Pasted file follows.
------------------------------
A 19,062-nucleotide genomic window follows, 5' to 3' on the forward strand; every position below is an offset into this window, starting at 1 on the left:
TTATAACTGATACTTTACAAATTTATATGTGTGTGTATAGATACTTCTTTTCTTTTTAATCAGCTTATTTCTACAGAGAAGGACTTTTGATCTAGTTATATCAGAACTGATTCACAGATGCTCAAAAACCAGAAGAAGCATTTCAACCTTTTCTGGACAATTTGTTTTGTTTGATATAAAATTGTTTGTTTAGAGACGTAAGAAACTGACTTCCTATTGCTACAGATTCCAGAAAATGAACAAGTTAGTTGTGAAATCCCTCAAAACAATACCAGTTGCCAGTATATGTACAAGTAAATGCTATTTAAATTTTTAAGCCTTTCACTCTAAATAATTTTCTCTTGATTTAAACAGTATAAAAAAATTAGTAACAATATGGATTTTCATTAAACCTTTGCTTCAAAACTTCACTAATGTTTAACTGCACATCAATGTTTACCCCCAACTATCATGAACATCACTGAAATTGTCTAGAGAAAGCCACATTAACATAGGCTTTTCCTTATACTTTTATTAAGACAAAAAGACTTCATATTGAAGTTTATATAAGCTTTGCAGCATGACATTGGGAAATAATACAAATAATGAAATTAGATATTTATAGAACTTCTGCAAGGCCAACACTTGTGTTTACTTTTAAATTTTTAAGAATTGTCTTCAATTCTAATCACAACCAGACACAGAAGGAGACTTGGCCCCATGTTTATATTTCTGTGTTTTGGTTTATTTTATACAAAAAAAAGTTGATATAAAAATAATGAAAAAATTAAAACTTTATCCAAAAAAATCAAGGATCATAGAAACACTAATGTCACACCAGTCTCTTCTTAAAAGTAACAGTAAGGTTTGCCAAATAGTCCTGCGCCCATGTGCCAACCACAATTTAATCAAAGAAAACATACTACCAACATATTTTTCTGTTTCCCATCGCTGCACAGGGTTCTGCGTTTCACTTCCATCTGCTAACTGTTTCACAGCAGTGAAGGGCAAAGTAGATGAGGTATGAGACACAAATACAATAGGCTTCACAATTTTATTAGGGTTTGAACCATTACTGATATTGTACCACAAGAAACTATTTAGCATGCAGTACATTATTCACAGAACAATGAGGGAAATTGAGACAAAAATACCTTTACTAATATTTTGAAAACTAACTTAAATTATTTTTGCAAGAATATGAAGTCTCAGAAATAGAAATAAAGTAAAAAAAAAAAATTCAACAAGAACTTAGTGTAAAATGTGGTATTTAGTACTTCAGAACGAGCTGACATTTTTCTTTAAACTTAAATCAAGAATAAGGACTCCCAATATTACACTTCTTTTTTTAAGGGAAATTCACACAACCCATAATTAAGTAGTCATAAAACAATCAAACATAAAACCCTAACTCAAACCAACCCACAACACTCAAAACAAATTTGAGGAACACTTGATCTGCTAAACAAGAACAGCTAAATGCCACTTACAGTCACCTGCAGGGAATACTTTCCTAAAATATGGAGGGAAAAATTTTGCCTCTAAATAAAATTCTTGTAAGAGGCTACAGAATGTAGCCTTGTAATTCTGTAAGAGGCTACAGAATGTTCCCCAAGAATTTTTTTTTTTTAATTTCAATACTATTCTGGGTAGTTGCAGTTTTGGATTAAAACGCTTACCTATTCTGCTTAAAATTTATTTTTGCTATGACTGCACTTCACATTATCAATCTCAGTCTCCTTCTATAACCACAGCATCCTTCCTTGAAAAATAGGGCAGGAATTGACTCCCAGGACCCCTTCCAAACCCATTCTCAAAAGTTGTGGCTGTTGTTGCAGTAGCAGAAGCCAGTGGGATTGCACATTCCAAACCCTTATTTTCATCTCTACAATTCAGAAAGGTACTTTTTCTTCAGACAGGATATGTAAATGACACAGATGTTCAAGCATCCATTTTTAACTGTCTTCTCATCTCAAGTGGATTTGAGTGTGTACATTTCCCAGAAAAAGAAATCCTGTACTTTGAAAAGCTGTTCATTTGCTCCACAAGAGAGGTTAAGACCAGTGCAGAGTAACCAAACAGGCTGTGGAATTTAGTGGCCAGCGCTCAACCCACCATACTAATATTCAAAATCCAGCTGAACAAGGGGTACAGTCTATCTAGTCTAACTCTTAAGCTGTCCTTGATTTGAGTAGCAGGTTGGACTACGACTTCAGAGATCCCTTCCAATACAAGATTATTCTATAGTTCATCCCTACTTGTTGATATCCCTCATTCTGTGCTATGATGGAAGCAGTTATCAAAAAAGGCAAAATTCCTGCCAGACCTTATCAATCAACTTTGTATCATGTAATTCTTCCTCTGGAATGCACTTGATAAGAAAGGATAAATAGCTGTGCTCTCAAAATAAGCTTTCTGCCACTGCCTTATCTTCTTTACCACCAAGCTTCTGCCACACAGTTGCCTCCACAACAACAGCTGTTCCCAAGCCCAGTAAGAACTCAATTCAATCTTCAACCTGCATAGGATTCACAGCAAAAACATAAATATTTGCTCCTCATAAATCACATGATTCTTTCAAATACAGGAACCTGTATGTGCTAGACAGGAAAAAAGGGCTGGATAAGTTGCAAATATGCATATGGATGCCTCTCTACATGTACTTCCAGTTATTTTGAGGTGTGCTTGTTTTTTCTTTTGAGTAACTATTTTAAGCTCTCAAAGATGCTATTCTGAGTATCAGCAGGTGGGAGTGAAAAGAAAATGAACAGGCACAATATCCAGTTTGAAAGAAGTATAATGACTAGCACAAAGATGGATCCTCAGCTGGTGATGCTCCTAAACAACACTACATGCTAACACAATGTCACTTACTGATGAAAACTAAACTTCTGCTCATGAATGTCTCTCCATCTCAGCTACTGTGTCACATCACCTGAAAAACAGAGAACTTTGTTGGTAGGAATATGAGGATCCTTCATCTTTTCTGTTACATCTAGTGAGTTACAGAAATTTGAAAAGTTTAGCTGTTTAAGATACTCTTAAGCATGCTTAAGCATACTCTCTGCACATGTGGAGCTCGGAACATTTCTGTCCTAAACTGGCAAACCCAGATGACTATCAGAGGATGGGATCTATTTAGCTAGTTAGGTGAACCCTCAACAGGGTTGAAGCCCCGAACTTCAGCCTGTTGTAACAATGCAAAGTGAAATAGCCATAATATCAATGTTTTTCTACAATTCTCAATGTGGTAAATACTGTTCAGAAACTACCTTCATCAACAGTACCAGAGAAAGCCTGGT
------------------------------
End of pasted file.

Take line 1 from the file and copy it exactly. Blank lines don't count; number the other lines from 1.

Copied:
A 19,062-nucleotide genomic window follows, 5' to 3' on the forward strand; every position below is an offset into this window, starting at 1 on the left: